Tzatziki (zat-ZEE-key) is truly summer. Oh yeah, it’s good all year long, but it runs screaming through summer. It’s nasty hot, isn’t it? So it’s time to think about cool things, like this sauce. This is great sauce to serve with Greek Salmon. I would be remiss (and The Goddess doesn’t want to be remiss), it I didn’t mention how good this is as a dip or a schmear for a sandwich or bagel. Since I’m not Greek, I have the luxury of adding some things without the “traditional” moniker interfering with my culinary thought process. I know this will be heresy to those of you who may hark back to that wonderful, ancient culture. You’ll have to deal with it and move on…sorry. I’m about tough love and it’s hot outside. Really hot and The Goddess does not deal well with the heat.
You want good, thick yogurt. If you have access to a Middle Eastern market, then see if you can find labneh. Think Greek yogurt on steroids. It’s thick, rich and wonderful. I don’t find it has a much tang as yogurt, but that could be just me. I drain regular and Greek-yogurt. Simply line a strainer with a coffee filter (they’re packed away, so it was paper towelling to the rescue!), place it over a container and plop the yogurt into the strainer, cover with plastic wrap and refrigerate for at least 6 hours. Greek-style yogurt will only take a couple of hours. I had regular and drained it for about 12 hours. About 1 1/2 cups of whey (or water) drained out.
Also, I like to dice the veggies, rather than grating them. I like the texture, but if you prefer, grate away! You’ll notice that I add a couple of unconventional things. The Goddess, as you know all too well, tends toward the unconventional. It’s sort of thing with her. Please overlook it.
Anyway, this is the version I tend to make. I like it really thick, so I drain the Greek-style yogurt. I use labneh, as is. It’s thicker than yogurt, even drained yogurt.
- 1 large English cucumber (see NOTE)
- Kosher salt, as needed
- 4-6 garlic cloves, finely chopped
- 3 cups Greek-style yogurt or labneh
- 4 radishes, finely chopped or grated
- 1/3 cup crumbled feta cheese (optional—but it’s a great addition)
- 2 tablespoons freshly squeezed lemon juice
- 1-2 tablespoons snipped fresh chives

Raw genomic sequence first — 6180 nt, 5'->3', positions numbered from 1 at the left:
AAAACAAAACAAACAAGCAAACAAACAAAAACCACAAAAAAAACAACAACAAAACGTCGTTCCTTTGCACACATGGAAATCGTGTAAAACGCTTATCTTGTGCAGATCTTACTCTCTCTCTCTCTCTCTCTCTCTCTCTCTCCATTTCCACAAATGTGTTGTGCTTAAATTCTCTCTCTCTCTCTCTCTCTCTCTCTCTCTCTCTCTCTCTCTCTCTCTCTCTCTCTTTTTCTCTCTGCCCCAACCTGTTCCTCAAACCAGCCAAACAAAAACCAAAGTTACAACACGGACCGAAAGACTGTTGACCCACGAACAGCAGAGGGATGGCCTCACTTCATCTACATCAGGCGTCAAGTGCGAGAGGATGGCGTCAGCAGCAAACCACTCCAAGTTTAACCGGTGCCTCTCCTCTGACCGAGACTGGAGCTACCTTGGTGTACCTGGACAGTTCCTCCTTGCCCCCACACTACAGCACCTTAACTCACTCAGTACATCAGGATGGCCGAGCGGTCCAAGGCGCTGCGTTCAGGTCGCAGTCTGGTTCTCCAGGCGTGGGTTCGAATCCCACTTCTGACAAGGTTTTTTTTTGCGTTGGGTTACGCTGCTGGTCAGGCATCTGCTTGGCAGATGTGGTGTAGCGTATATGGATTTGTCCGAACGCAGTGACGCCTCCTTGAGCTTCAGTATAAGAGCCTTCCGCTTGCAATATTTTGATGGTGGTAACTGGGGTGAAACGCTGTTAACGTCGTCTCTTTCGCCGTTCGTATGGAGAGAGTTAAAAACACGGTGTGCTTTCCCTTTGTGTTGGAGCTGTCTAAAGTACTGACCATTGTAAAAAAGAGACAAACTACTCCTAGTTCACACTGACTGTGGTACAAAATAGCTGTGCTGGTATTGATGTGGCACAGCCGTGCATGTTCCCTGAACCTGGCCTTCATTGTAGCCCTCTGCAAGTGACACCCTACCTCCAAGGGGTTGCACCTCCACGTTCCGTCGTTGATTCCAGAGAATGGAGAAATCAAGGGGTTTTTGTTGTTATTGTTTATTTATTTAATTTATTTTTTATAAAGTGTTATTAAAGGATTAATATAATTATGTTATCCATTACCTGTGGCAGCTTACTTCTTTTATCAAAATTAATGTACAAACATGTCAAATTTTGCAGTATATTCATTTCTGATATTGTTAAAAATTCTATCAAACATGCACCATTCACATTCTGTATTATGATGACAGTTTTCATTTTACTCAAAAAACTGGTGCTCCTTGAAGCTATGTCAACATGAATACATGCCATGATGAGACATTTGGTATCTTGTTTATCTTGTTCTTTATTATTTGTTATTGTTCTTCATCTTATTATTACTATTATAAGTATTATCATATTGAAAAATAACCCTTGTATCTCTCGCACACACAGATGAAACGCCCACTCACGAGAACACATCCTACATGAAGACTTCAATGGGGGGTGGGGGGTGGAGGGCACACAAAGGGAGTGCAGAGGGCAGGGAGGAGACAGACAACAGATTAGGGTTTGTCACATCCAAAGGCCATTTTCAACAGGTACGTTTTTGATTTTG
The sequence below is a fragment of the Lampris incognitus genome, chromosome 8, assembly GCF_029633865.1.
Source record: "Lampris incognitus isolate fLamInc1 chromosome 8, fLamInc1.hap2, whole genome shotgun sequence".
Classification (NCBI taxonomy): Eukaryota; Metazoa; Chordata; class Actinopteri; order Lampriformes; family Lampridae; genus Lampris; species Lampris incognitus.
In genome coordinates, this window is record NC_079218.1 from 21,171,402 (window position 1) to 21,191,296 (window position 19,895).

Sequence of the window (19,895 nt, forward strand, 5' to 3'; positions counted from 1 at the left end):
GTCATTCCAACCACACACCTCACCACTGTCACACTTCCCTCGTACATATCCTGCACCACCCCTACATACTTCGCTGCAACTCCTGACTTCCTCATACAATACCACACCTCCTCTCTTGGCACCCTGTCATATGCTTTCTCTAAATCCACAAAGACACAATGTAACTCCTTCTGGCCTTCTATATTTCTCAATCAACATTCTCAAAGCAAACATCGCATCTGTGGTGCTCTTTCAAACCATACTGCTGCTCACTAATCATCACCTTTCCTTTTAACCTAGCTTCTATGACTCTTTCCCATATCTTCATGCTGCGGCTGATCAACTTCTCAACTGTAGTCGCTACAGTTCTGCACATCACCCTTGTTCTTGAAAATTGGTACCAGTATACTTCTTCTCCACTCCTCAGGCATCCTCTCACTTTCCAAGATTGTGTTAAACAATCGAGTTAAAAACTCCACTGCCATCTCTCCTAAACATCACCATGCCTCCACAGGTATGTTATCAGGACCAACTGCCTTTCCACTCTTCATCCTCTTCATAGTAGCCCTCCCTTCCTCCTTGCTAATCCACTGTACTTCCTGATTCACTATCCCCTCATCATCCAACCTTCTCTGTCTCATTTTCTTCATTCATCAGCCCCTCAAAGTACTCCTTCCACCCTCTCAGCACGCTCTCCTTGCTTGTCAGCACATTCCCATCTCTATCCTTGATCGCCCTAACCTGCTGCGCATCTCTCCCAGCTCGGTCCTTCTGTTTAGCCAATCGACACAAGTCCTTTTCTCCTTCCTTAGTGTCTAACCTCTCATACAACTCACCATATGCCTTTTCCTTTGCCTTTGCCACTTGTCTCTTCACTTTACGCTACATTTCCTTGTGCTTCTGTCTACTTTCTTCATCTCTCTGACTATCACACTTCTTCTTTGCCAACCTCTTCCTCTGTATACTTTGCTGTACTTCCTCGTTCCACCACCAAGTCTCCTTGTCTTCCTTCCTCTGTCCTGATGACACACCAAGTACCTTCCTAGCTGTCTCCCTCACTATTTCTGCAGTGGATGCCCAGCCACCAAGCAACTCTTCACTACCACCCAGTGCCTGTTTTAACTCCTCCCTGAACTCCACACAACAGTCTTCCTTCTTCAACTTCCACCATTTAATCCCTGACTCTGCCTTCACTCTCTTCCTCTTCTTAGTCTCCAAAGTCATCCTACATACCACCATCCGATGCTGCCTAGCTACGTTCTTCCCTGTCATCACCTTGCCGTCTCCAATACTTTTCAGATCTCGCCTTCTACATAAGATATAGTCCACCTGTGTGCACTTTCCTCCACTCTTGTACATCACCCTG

- 1-2 tablespoons chopped fresh dillweed
- 2-3 teaspoons chopped fresh mint
- 1-2 teaspoons finely minced fresh marjoram (optional)
- 1 teaspoon finely minced fresh oregano
- Freshly ground black pepper as needed
- 1-2 teaspoons Aleppo pepper flakes (optional)
- Ground sumac for garnish
Finely chop or grate the cucumber into a mixing bowl using medium-sized holes on a box grater. Add a couple of pinches of salt; transfer to a colander lined with cheesecloth (or a coffee filter). Place colander over a bowl; drain for about 15-30 minutes. Squeeze to extract remaining juice. Transfer cucumber to mixing bowl. Add remaining ingredients and combine well. Refrigerate overnight.
NOTE: I like to drain 4 cups of yogurt in a strainer for a few hours or overnight in the fridge. This removes water and thickens the mixture further. This is also good with some Aleppo pepper flakes added. Though not at all traditional, I add 3-4 finely minced radishes to the mixture. They do not need to be salted. Season with salt as needed, but I rarely think you need to add salt, as the cucumber retain some of the salt and the feta tends to be rather salty. I used three Persian cucumbers in this.
Tzatziki Recipe©Marcia Lahens 2016. All rights reserved.
I try to keep a container of this in the fridge for most of the summer; it will keep well for at least a week. I love this on a baked potato, smeared on a bagel with some smoked salmon, poured over simple grilled fish or chicken, with a spoon leaning up against the fridge. On anything really. If you make falafel, scrap the tahini and pour this into the pita instead. There’ll be no going back!
I serve this along side of Greek Salmon. It was a simpatico arrangement!